Likewise, inflation in January 2022 was recorded at 12.95 per cent which came down to 12.2 per cent in February, the finance minister said, adding that if the price hike in tomatoes were excluded from this figure, then the inflation was recorded at around 10.8 per cent, which meant that it was reduced by 2.2 per cent in one month.
Talking about the total figures, the minister said inflation from November to February has remained flat.
The finance minister further said if the impact of the international commodity cycle was to be excluded, then domestic inflation had been in control and elaborated that the international prices of oil, petrol, and coal were affecting prices in the country.
Meanwhile, Pakistan’s revised estimates show that its primary budget deficit will breach the recently agreed limits with the International Monetary Fund (IMF) and inflation will remain high even though there is positivity in the economic growth rate trajectory.
As against the requirement of showing Rs25 billion primary budget surplus, the sources said, there could be a primary budget deficit of over 1% of the gross domestic product (GDP) even at the revised base of the economy.
Speaking about the IMF, the federal minister said the Fund should not have objections to the relief package announced by the prime minister and said the government held talks with the international money lender over the recent package.
According to Tarin, the relief package would not increase the fiscal deficit and the government was not taking loans to provide relief to people. He said the package was announced after an uptick in revenue generation among other things.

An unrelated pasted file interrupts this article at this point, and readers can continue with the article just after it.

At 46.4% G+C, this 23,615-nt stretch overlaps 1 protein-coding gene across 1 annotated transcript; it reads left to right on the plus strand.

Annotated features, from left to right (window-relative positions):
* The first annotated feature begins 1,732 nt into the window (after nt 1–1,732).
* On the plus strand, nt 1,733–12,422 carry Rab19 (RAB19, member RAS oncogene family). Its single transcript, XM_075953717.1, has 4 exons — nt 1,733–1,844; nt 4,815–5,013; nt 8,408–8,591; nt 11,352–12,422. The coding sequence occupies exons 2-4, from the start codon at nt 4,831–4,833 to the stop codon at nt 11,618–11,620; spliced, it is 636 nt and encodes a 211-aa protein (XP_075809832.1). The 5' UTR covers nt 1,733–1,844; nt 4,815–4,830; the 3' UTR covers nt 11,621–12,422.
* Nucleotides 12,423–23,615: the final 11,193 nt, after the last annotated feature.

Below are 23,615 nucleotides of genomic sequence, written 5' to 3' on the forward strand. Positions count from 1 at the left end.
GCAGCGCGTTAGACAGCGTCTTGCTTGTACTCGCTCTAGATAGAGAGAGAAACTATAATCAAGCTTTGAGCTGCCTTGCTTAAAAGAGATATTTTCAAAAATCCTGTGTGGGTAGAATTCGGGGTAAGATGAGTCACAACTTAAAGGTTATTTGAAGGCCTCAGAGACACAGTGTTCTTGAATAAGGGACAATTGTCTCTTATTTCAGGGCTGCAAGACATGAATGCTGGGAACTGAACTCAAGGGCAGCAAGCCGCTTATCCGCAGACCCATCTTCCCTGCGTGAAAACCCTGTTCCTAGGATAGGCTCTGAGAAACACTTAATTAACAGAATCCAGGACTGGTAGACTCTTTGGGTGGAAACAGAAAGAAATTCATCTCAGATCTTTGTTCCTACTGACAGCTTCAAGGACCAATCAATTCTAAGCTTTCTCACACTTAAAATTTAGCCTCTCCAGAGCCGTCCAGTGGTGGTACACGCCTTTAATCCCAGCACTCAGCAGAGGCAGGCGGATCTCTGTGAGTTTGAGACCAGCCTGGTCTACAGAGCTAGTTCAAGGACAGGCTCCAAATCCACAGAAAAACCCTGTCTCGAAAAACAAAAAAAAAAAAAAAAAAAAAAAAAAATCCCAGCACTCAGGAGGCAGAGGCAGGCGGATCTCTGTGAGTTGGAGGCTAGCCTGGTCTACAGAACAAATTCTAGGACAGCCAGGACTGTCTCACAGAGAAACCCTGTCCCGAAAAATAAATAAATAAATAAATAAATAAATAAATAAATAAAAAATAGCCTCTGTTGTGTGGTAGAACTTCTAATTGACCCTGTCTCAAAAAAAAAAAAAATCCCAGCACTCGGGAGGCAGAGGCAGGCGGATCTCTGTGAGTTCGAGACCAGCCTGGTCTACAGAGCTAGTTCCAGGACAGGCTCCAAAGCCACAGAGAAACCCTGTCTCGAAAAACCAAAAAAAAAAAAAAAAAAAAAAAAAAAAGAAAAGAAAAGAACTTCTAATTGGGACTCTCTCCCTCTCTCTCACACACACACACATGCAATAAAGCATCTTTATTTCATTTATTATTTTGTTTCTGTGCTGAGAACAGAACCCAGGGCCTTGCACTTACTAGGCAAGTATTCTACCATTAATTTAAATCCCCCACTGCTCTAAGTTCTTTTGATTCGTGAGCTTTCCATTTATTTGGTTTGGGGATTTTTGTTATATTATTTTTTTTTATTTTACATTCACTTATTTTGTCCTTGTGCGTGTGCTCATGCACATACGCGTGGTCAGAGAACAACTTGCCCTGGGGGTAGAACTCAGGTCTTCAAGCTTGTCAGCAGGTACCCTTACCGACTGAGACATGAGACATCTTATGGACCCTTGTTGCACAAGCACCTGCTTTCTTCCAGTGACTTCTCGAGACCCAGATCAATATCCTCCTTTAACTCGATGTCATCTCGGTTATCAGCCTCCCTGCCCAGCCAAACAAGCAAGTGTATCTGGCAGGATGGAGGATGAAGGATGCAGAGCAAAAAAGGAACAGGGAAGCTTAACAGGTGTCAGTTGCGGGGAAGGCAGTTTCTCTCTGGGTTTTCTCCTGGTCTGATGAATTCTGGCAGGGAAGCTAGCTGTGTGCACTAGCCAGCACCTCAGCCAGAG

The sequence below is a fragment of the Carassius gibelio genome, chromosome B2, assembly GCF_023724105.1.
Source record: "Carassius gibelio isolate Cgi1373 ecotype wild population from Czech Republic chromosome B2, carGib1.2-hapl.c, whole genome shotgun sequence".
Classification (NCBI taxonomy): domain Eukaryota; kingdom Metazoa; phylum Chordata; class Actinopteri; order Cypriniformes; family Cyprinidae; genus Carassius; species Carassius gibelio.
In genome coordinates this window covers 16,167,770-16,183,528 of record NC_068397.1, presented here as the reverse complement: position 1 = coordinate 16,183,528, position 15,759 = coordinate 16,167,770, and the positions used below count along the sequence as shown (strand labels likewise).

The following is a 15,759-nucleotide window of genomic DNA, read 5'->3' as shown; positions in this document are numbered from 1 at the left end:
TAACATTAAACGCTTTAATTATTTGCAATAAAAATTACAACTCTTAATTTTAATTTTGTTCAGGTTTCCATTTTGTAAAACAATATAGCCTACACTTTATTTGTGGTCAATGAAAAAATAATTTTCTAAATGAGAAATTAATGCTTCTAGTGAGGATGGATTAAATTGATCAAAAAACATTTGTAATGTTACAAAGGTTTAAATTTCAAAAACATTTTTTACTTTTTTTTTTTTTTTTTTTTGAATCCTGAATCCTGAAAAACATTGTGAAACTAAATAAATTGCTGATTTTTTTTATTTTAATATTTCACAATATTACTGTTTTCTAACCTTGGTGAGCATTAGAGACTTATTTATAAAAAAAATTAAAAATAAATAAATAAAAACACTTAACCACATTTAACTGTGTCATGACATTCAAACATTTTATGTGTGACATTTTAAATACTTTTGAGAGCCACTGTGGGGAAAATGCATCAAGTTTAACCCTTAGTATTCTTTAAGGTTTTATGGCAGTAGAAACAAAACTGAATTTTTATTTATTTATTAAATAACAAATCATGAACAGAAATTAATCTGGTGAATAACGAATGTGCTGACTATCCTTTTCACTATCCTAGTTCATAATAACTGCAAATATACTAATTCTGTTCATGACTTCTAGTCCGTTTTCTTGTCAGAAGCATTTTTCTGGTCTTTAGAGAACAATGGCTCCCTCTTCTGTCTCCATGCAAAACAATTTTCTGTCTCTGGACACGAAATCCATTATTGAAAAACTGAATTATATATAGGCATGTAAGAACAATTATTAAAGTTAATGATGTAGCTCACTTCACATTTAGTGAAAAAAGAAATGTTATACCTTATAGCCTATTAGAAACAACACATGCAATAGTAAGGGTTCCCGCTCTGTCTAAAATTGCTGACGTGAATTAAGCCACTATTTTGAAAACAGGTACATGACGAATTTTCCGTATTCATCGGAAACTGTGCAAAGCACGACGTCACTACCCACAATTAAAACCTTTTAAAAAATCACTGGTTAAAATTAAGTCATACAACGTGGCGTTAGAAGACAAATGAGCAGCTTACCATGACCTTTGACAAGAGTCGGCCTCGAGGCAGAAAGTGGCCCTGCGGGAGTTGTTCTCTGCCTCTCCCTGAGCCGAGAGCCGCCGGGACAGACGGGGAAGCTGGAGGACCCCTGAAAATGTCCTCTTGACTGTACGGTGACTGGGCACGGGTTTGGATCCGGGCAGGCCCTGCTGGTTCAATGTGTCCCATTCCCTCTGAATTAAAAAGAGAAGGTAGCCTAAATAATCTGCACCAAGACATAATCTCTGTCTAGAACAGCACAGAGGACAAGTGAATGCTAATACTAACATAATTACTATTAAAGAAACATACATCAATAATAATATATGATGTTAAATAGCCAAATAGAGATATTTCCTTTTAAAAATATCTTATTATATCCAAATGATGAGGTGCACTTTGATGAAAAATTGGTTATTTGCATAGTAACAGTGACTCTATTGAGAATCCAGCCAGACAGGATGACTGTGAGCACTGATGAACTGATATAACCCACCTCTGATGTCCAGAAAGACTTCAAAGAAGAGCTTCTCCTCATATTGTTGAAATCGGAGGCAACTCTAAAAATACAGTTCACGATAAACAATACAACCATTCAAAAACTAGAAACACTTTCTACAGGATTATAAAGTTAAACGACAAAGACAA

The government diverted some amount from Ehsaas programme and Covid-19 funds along with the use of dividends from the state-owned enterprises, he said, adding that there were multiple areas from where the finances were extracted to prepare the relief package.
Tarin said it was not a concern of the IMF but “it is the responsibility of the government to inform them of such decisions, including the looming political instability”.
The finance minister further said tax exemptions have also been given to the IT sector in order to bolster its exports. He pointed out that the IT sector grew by 47 per cent during the last year and currently growing at a pace of 70 per cent.
The minister said the government also discussed with China their investment plans and future roadmap for Pakistan. “We sought their support in sectors including industries, agriculture, IT sector and trade.”
He underlined that the government had also asked China to commence projects built under the China-Pakistan Economic Corridor. “It will help us economically.”
He maintained that Pakistan could not move forward without undertaking industrialisation.
The minister reiterated that Pakistan’s economy was moving in the right direction. “Inflation in January had reached 13pc and it has now dropped to 12.2pc last month.”
Tarin was of the view that the government had controlled inflation “very well” if disturbances caused by international inflationary pressure were kept aside.
He also said the foreign investors were considerably satisfied with measures taken by the government for facilitation of businesses, however, “they have sought a little more improvement as well, which we are working on.”